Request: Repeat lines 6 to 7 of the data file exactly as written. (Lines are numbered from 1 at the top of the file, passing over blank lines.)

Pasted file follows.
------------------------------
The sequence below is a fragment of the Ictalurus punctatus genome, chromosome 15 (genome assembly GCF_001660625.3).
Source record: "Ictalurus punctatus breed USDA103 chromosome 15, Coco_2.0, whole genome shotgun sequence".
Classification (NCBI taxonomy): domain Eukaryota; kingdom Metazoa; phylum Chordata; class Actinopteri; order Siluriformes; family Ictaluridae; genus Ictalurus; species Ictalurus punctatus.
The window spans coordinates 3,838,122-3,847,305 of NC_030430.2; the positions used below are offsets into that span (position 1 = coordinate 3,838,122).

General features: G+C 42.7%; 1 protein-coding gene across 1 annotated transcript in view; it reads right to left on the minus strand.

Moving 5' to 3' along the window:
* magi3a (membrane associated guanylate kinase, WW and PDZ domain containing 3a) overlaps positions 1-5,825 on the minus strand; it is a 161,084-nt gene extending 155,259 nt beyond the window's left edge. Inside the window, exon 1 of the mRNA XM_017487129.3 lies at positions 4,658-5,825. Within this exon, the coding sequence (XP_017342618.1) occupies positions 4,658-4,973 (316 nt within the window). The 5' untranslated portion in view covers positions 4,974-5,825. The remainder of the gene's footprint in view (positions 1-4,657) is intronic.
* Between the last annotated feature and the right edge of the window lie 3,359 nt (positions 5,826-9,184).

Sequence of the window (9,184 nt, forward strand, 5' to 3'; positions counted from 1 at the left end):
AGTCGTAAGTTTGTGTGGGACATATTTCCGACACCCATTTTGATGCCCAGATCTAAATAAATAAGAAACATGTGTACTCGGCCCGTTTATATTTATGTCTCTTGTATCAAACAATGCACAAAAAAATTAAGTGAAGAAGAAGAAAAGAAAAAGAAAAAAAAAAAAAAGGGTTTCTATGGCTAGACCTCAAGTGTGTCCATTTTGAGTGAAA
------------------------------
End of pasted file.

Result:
Moving 5' to 3' along the window:
* magi3a (membrane associated guanylate kinase, WW and PDZ domain containing 3a) overlaps positions 1-5,825 on the minus strand; it is a 161,084-nt gene extending 155,259 nt beyond the window's left edge. Inside the window, exon 1 of the mRNA XM_017487129.3 lies at positions 4,658-5,825. Within this exon, the coding sequence (XP_017342618.1) occupies positions 4,658-4,973 (316 nt within the window). The 5' untranslated portion in view covers positions 4,974-5,825. The remainder of the gene's footprint in view (positions 1-4,657) is intronic.